Responding to the political shitstorm stirred up by the Chad Holley video, Mayor Annise Parker this afternoon announced what her office calls a "sweeping package of new initiatives aimed at restoring public trust in the Houston Police Department."
The package includes a new Independent Police Oversight Board, which will replace the Citizens' Review Committee, which was apparently something that existed. Its 20 members, appointed by the mayor, "will have unfettered access to all records and police department data and the full cooperation of HPD. It will review all internal affairs investigations involving allegations of excessive force or the discharge of firearms and other major incidents." (Which makes us wonder -- was the Citizens' Review Committee's access somehow fettered? And if so, who was responsible for the fettering? Will this person or these persons be held accountable?)
Additionally, the Police Advisory Committee has been redubbed the Public Safety Advisory Committee, and will, brace yourself, "hold monthly meetings in various locations throughout the city to obtain citizen input, meet quarterly with the police and fire chiefs and the local Office of Homeland Security to discuss issues affecting public safety and periodically meet with City Council's public safety committee." (We're not sure why the Council's public safety committee wasn't renamed while they were at it, nor are we sure if any of these committees are Blue Ribbon Committees. We hope to God they are, because Houstonians deserve nothing less.)
But that's not all: The city's Office of Inspector General will "serve as confidential ombudsmen to assist citizens in [the] filing of complaints of misconduct against police officers."
Flanked by Houston Police Chief Charles McClelland, State Senator Rodney Ellis and others, Parker said, "I know that the men and women in blue [in] the Houston Police Department by and large do an exemplary job. But in any large organization, there are those who cause problems, there are those who don't follow the rules, there are those who simply get lost." (And by "get lost," we assume she means "descend like a pack of hyenas upon a prone teenage suspect and repeatedly kick the individual without first inspecting the immediate area for surveillance devices.")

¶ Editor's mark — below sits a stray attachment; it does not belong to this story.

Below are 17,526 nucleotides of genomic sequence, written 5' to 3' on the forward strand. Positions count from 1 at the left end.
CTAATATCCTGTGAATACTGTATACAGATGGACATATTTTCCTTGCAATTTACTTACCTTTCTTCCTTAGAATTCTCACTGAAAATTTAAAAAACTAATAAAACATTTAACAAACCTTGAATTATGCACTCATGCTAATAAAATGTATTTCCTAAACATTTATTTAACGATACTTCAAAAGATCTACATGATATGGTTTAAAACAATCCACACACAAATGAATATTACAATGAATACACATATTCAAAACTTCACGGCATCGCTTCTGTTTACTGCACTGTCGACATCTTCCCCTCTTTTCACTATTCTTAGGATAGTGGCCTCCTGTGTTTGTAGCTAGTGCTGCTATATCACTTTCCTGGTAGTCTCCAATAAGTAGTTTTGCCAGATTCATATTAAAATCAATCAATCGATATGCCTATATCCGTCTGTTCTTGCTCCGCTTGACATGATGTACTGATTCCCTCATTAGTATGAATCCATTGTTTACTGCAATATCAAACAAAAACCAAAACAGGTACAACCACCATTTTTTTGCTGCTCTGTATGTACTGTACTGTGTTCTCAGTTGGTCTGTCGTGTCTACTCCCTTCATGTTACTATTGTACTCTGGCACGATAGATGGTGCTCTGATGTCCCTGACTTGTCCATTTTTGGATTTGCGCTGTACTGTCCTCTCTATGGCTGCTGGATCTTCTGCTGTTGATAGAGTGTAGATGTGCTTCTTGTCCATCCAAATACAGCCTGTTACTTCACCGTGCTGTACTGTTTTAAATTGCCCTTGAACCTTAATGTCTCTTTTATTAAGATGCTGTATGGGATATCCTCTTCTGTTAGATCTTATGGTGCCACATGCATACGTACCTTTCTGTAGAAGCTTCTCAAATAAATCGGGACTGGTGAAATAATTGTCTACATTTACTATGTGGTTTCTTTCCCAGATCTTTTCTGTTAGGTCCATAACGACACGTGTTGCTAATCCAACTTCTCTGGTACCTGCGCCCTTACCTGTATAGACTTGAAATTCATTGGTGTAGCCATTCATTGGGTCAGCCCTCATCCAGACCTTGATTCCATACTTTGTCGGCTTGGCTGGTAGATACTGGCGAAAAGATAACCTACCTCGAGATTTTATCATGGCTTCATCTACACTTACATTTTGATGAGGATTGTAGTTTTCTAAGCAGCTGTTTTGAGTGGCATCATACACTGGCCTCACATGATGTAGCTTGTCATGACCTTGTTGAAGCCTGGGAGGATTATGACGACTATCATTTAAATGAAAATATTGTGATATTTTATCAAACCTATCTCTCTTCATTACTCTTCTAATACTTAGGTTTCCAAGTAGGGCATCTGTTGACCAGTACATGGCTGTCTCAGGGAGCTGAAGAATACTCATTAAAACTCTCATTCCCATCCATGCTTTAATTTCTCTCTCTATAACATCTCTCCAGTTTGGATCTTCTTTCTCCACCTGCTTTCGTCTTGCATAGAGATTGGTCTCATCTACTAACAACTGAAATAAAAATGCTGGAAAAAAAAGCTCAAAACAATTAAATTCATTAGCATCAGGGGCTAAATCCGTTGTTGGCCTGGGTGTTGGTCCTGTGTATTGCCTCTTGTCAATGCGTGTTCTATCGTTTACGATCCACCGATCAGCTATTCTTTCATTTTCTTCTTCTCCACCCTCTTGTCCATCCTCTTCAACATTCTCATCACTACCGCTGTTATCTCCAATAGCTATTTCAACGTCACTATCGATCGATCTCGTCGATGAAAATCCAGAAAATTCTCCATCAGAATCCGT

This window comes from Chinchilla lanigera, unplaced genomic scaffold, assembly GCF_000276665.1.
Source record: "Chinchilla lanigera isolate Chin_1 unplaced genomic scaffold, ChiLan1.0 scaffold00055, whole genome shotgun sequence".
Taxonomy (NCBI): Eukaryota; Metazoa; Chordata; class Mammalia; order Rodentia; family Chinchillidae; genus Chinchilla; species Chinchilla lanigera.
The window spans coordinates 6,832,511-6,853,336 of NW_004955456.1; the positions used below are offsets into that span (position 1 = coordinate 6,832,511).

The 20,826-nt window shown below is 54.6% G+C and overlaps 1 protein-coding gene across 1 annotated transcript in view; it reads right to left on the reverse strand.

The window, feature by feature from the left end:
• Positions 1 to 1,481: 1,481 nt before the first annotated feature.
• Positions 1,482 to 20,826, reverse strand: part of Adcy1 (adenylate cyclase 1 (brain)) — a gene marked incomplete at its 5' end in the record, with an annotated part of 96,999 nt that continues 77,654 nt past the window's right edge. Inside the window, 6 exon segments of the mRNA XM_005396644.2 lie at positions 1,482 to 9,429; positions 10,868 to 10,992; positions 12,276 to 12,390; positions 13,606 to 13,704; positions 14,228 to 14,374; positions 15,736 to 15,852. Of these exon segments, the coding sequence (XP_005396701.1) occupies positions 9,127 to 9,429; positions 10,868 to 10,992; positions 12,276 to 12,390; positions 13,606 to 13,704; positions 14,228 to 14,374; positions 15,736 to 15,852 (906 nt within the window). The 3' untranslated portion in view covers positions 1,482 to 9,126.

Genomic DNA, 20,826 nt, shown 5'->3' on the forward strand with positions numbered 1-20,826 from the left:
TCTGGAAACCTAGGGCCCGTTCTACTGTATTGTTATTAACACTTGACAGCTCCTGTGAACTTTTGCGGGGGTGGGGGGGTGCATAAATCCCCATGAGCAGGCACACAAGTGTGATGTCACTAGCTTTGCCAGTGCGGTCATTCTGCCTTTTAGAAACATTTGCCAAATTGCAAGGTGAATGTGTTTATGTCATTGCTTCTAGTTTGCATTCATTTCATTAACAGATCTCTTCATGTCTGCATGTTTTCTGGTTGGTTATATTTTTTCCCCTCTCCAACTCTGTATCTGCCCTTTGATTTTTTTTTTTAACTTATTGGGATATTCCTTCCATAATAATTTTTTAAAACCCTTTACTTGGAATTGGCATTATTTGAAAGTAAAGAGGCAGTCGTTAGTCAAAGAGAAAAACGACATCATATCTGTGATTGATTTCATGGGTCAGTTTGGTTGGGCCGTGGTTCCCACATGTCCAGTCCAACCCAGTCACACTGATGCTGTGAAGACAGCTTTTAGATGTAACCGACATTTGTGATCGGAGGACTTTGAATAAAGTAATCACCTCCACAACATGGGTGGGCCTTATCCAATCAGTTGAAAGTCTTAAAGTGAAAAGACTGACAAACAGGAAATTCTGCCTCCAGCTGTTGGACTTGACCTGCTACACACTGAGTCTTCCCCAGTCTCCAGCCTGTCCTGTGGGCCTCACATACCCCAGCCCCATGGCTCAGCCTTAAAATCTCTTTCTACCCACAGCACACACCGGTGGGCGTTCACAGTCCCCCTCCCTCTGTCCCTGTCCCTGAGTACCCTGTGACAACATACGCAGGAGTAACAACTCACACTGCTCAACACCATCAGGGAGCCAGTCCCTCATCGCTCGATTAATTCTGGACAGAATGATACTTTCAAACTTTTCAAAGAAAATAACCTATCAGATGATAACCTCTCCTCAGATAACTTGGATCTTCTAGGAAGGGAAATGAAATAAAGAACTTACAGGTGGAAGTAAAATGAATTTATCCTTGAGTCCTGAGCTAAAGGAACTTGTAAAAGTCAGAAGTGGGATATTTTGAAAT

Parker said that as a mother of three, including a teenager, "I understand the desire of citizens to want to know their children are safe in the hands of the Houston Police Department."
McClelland called the incident an "excellent opportunity" to make positive changes in HPD and usher in "a new era of open[ness] and transparency" and "enhance" community relations -- which was one of his major goals upon taking the position last April.
We're encouraged by these steps to improve police-community relations and demand accountability from law enforcement officers, but we're sorta wondering why all of these committees and outside "experts" are necessary to make sure that the Houston Police Department doesn't sweep police brutality under the rug. Shouldn't a police department be expected to run a clean house on its own? Why does Houston need a "sweeping package of new initiatives" to ensure that citizens' civil rights aren't violated? The thing is, there wouldn't have even been a discussion about police brutality had this beating not taken place in direct view of a security camera at Uncle Bob's storage facility.
Just think: If those officers had just moved a few yards to the left before they whaled on a defenseless 15-year-old boy, everyone could've knocked off early on this gorgeous Friday.
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